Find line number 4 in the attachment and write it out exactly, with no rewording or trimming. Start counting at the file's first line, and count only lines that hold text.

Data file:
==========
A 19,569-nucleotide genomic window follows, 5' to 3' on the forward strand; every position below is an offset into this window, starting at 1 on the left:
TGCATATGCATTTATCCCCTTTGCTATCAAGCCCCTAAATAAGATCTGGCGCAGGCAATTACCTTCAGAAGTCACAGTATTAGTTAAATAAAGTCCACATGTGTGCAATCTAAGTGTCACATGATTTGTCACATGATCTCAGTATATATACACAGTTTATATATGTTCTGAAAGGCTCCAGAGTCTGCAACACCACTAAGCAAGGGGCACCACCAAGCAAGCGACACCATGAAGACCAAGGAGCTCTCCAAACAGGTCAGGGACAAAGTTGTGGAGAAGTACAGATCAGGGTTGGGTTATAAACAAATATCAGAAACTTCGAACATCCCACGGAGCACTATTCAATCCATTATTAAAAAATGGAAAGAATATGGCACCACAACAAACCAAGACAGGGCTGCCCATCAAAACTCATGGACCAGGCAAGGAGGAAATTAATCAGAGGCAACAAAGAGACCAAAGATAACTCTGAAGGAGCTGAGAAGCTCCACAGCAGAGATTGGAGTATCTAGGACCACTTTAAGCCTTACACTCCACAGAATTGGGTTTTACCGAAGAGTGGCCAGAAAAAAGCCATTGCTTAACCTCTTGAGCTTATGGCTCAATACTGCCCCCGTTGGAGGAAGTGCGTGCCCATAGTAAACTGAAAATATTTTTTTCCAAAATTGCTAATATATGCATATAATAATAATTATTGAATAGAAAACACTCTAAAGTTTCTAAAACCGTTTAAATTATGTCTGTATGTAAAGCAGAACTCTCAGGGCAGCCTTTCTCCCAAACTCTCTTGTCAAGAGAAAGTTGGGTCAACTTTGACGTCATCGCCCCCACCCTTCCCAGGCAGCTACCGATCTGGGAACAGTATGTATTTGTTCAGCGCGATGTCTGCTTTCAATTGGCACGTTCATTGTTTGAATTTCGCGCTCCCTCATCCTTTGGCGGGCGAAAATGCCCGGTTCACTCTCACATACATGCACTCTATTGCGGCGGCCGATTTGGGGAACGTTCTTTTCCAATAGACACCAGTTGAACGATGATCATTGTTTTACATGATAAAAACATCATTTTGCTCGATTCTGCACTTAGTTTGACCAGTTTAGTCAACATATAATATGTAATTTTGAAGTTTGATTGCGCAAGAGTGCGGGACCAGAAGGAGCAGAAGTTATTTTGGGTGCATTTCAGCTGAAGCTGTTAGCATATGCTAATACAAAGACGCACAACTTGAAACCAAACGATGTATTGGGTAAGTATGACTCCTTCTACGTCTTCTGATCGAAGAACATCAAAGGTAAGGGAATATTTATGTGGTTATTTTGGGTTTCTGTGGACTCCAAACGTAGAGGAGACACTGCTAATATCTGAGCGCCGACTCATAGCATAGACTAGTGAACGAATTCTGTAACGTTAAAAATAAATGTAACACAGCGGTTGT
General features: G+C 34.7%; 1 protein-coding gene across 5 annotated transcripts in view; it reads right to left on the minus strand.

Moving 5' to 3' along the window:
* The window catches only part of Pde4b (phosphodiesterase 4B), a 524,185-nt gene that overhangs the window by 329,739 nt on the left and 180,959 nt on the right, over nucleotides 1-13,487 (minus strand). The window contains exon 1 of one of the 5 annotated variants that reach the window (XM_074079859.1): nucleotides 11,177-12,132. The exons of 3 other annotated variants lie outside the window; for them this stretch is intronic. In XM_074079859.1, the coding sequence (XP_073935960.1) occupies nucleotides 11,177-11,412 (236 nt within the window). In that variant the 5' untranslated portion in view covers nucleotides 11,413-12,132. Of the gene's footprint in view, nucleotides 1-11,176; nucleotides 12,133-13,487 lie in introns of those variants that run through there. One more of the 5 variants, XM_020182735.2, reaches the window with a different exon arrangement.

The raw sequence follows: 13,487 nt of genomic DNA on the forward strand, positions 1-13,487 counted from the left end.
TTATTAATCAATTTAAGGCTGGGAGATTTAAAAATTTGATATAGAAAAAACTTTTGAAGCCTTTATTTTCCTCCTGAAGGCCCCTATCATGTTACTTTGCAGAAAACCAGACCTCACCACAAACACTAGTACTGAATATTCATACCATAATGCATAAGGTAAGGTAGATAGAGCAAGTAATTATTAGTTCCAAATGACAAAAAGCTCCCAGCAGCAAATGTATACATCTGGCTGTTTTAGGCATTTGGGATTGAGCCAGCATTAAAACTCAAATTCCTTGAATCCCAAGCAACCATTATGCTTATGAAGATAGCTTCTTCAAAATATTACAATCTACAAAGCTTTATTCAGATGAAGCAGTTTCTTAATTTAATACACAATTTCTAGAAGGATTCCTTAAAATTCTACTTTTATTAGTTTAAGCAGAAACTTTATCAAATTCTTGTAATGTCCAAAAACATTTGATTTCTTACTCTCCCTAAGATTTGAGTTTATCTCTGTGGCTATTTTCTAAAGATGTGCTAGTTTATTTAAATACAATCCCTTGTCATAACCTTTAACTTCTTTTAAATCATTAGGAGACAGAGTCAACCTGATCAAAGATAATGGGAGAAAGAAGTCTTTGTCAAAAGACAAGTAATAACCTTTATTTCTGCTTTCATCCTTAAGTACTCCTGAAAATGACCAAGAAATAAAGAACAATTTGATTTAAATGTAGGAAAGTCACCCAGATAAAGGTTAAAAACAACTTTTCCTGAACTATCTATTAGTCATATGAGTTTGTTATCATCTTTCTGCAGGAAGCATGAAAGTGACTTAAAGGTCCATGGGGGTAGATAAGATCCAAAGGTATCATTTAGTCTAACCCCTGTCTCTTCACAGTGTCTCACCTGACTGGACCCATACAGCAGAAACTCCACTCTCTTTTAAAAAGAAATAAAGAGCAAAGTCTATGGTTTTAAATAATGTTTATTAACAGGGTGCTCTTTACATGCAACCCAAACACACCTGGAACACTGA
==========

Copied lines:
Moving 5' to 3' along the window: